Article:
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Ban On Russian Oil In The US Could Add To Price Of Gasoline At The Pump

PITTSBURGH (KDKA) -- West Virginia U.S. Sen. Joe Manchin and other lawmakers are calling for a ban on Russian oil to the United States.

But that could mean higher gasoline prices at the pump. At a press conference late Thursday, Manchin said America must ban Russian oil and other fossil fuels from coming into this country.

"Energy has become a weapon of war for Putin, and he's using it as a weapon of war. He's using it against all of Europe, if you will. Ukraine is basically the catalyst of what he's doing," said Manchin.

Manchin is leading a bipartisan group of lawmakers with a bill to shut down the American market to Russian oil, in particular, which American oil producers still buy, although at low levels, says University of Pittsburgh energy economist Prof. Jeremy Weber.

"Russia doesn't export a tremendous amount of oil to the United States. We import maybe 5 percent or so of what we consume," Weber told KDKA money editor Jon Delano on Friday.

The U.S. consumes about 18 to 20 million barrels of oil each day, and about 600,000 barrels come from Russia.

Manchin says he's talked to major oil producers, who say they are already cutting back from Russia and can get oil elsewhere without hurting American consumers.

"I said I need you to do something else. I need you to make a commitment that the American economy and the citizens of the United States will not be impacted because of corporate profits or shareholder profits or whatever it would be during this period of time of crisis. They all said this is a matter of national unity for us, too," said Manchin.

WATCH: Jon Delano reports

Prof. Weber says domestic oil producers can tap some wells they have already drilled and drill for more oil, but it's not quick or mandatory.

"That doesn't mean a company is able to in one or two days or a week bring all of those uncompleted wells into production. That takes time. And they may not want to do it all at once. What if they expect prices to rise further in the next couple of months?"

Banning Russian oil -- while obviously a strong moral statement on behalf of Ukraine -- may add to the cost at the gas pump, says Weber.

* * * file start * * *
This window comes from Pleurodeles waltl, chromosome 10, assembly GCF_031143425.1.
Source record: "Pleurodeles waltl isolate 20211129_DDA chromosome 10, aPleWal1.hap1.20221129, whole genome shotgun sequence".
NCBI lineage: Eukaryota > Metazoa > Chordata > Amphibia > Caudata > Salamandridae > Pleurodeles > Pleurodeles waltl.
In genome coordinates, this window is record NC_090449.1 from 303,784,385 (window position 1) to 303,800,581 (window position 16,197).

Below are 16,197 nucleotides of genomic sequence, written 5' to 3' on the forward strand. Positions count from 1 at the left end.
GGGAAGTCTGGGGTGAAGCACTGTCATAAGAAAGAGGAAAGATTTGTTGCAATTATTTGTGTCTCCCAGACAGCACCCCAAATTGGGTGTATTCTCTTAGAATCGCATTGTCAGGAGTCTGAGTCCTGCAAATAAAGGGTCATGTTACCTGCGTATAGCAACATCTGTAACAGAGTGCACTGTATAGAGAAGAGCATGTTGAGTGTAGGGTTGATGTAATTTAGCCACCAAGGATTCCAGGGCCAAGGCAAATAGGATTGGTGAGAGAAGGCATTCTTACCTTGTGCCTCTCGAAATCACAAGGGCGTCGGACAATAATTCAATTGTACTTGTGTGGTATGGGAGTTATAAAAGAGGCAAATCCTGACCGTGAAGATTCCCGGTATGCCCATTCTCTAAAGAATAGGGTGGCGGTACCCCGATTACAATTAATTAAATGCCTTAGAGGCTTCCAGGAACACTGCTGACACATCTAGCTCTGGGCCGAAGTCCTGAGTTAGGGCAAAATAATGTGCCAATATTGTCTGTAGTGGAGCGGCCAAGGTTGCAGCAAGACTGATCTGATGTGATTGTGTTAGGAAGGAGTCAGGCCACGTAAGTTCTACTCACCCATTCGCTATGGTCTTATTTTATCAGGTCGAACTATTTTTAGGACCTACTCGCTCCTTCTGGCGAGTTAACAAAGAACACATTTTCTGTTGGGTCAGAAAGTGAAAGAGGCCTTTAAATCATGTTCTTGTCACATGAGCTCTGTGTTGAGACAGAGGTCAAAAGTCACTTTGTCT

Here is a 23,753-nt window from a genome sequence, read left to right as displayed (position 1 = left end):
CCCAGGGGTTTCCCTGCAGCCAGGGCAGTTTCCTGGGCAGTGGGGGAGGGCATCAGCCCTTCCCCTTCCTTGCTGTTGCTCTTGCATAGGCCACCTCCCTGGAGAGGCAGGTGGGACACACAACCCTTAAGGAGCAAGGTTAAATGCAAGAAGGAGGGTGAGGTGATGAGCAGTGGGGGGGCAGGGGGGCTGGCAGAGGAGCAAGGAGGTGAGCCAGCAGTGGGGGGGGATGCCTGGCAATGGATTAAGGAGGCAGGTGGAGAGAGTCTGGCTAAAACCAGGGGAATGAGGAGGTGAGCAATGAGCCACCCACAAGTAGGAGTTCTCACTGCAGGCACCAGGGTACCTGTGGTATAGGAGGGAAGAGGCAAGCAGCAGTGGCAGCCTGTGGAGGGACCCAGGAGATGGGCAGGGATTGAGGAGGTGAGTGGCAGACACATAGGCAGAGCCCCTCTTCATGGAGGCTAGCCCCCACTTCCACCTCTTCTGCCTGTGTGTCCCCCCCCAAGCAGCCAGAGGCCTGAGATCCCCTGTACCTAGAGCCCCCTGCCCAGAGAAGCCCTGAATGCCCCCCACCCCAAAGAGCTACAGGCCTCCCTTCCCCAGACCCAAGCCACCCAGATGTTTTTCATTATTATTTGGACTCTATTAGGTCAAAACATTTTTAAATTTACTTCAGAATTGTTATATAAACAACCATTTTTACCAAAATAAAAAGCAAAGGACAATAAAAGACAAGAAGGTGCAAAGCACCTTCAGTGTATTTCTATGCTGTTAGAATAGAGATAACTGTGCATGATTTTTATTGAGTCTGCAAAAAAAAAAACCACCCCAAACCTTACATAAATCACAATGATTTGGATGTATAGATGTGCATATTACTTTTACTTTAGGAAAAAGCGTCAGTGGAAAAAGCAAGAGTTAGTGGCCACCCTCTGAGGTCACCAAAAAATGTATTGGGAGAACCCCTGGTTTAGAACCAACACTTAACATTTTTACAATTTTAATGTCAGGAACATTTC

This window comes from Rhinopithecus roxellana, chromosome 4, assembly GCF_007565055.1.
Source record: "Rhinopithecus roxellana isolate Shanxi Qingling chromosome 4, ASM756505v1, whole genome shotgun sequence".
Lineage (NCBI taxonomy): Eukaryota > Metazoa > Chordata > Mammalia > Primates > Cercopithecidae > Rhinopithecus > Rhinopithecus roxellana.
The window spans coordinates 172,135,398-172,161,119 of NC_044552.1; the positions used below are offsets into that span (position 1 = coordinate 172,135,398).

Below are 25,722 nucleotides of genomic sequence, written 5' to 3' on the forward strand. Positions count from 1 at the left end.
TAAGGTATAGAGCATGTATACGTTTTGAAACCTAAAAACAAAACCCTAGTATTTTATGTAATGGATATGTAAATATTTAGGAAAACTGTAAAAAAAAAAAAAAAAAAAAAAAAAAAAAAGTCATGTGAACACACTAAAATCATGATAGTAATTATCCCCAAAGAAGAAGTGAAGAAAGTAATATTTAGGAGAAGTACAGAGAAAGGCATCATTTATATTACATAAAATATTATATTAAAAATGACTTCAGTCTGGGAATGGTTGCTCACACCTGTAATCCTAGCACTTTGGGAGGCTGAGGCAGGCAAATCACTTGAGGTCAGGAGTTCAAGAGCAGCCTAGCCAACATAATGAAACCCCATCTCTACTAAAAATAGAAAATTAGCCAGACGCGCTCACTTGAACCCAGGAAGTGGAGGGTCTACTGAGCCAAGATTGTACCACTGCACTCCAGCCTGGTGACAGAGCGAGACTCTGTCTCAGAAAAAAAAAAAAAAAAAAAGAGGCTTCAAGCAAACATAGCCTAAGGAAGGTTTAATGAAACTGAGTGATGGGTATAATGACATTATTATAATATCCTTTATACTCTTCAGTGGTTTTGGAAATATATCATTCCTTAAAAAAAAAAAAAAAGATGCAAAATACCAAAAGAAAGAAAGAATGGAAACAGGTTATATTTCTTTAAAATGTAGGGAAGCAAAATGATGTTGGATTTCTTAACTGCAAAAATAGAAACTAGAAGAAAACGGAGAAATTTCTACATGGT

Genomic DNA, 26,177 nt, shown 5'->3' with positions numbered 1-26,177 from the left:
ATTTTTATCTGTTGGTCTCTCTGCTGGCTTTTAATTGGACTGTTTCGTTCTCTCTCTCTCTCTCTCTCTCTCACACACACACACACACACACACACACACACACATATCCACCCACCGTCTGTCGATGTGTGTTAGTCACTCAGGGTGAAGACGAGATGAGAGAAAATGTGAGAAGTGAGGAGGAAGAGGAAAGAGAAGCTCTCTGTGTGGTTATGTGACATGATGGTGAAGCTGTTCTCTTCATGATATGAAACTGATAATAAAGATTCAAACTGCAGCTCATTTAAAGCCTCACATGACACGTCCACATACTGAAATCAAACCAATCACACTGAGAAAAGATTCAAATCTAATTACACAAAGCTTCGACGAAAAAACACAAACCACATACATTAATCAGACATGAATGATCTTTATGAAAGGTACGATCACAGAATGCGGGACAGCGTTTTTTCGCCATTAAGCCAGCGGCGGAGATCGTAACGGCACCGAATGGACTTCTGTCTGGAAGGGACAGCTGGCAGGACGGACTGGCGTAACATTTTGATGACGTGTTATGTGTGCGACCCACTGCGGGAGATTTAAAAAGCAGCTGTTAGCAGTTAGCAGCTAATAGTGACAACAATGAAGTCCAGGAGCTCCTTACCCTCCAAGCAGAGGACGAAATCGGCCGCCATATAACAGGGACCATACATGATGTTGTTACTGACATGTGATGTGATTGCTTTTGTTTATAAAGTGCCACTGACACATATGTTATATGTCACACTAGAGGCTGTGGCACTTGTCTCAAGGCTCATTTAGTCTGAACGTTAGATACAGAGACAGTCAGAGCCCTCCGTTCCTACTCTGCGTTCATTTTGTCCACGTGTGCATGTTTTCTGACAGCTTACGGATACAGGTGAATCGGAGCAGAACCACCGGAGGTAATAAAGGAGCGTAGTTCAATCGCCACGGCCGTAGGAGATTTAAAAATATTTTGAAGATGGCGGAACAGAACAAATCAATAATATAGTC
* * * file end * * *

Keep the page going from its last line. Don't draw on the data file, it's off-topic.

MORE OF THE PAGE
"Refiners will be able to replace those barrels, but they might not be quite the same and they'll have to make some adjustments to deal with it. And those adjustments could imply greater costs that would be passed on to consumers," says Weber.

While a growing group of lawmakers wants to ban Russian oil, so far President Joe Biden has been cool to the idea. Gasoline prices are skyrocketing in this region and across the nation to over $4 a gallon in this state, says AAA.

While Manchin says Putin's attack on Ukraine is criminal and he should not reap war profits from Russian oil, Russia is one of the top three oil producers. So, shutting that oil off could be costly for consumers.

"In Pittsburgh, you guys are sitting at $3.95 a gallon right now, but that is 25 cents more than gasoline cost in Pittsburgh just two days ago," says Lynda Lambert, a spokesperson for AAA.

Some oil companies have already stopped buying Russian oil, which has plunged Russian exports by one-third. That creates a shortage and higher prices.

Weber says although we don't import much Russian oil, American oil producers are not rushing to drill more at home. We have the same number of active oil rigs this week as last week, and U.S. oil production is the same as four weeks ago. That creates a shortage when we need more oil.

"Our supplies of crude oil and gasoline are down, and demand is going up, so that is also complicating prices and causing them to go up even without the Russia Ukraine conflict," says Lambert.

Bottom line. Gasoline is getting more expensive just as Americans are getting out and about with this pandemic easing. If you can find gasoline under $4 a gallon, fill up right now. It's not likely to go back down for some time.


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